Book-Notes-720-x-340-dark-gold-outline-and-medium-blue-pen-_-Notes-light-blue-702x336 The book An Immovable Feast is wonderful spiritual nourishment, served up with a heaping amount of delectable prose. Author Tyler Blanski is a truly gifted writer who describes his amazing spiritual journey with wit and elegance. A self-proclaimed member of that age cohort born during the Reagan-and-Rubik’s Cube era, Blanski paints for his readers a vivid portrait of his climb up the mountain of Catholicism. In the course of his journey, he writes of his “obsession” with the Blessed Mother, his acceptance of Purgatory, and even his appreciation of mom bloggers. Woven within the pages of this work is also his romance with the woman he would eventually give his heart to. It is a romance for the ages because, in the end, their love for each other blossoms into an enhanced love for Christ. While Blanski’s book is written from a male perspective, I believe that Catholic mothers in particular who read this work will draw much insight into the obstacles that face those who “cross the Tiber” from Protestantism to Catholicism. Even though I will readily admit that apologetics is not my strong point, I found it fascinating how Blanski came to grips with one Catholic truth after another. As someone who has had a life-long love affair with words, I especially appreciated Blanski’s phenomenal gift in crafting phrases and metaphors into a true work of art. Consider this passage:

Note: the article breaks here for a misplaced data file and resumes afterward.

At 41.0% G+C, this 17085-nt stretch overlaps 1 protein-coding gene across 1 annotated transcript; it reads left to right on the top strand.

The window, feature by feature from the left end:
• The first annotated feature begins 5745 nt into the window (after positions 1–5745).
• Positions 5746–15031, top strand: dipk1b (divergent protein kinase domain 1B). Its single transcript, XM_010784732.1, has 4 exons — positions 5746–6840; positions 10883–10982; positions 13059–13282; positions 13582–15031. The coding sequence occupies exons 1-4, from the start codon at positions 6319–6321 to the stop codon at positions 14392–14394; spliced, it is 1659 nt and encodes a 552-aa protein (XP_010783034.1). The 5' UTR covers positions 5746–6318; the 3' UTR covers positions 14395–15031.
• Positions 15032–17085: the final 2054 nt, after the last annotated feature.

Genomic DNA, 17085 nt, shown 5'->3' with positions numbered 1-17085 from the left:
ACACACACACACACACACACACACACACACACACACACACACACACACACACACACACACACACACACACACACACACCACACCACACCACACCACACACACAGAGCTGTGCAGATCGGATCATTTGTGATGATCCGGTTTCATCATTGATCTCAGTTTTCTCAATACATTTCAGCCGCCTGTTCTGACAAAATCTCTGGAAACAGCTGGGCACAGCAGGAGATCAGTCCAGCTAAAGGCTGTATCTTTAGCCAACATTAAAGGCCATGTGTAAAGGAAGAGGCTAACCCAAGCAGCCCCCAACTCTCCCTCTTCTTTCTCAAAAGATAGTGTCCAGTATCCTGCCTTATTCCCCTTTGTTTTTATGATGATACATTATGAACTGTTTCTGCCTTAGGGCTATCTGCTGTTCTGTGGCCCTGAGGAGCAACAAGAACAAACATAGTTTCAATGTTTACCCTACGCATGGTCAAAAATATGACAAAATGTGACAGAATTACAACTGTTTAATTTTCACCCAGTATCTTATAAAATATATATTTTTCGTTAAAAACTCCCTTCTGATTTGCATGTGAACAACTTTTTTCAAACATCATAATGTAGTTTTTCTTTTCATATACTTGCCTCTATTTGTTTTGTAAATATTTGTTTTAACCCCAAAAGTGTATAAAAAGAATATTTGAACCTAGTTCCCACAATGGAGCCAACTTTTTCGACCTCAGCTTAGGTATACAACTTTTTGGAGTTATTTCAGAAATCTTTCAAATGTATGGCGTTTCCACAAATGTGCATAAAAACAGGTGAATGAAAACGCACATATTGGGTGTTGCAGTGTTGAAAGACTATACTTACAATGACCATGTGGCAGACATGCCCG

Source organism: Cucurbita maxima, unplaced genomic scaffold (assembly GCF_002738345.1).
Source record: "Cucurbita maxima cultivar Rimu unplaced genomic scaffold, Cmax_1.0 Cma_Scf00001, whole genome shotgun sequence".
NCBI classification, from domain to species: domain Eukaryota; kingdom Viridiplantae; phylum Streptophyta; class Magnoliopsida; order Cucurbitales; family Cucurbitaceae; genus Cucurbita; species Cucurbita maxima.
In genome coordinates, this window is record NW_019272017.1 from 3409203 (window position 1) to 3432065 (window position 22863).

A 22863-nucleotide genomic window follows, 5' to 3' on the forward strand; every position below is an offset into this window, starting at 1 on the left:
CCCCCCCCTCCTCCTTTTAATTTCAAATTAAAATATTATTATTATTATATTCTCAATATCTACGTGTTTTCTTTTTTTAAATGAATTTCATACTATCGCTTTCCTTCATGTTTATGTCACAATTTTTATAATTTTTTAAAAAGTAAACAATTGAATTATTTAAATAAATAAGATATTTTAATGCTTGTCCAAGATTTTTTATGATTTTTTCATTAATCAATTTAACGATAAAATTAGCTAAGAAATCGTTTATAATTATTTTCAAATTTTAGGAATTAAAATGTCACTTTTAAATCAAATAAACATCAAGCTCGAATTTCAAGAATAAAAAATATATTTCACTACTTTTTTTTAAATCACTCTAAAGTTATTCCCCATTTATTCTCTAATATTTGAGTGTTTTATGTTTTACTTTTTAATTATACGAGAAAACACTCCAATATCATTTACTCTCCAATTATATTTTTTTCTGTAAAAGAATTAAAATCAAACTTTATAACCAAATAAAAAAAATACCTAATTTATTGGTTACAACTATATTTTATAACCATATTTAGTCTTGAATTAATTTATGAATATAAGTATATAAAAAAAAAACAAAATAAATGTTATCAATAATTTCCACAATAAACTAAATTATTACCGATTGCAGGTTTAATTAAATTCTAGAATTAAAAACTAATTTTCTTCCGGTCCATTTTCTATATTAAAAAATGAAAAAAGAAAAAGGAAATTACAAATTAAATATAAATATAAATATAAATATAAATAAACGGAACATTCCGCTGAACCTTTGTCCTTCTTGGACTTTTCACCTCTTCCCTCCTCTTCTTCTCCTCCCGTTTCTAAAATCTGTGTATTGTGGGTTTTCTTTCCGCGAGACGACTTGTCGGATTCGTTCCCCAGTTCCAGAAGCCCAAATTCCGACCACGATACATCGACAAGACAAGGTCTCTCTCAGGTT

And if this book could have sound, it would have the high, pealing sound of bells calling the faithful. It would have the clicking sound of mothers and their rosaries and the piercing screams of babies, the hushed sound of the altar boys lighting candles, and the angelic sound of the choir.
Or consider the following summation of the book’s important message:
…this is the heart of the matter: Christ and his Church, the marriage of heaven and earth, an immortal match, an immovable feast.
If you are a fan of St. Augustine’s Confessions or Thomas Merton’s Seven Storey Mountain, or even if you’ve never been exposed to those works and are interested in a spiritual work that truly satiates, An Immovable Feast is a tantalizing treat for your eyes, your mind, and, most of all, your soul. What are some of your favorite sights, sounds, and smells of the Catholic Church?

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Copyright 2018 Maria V. Gallagher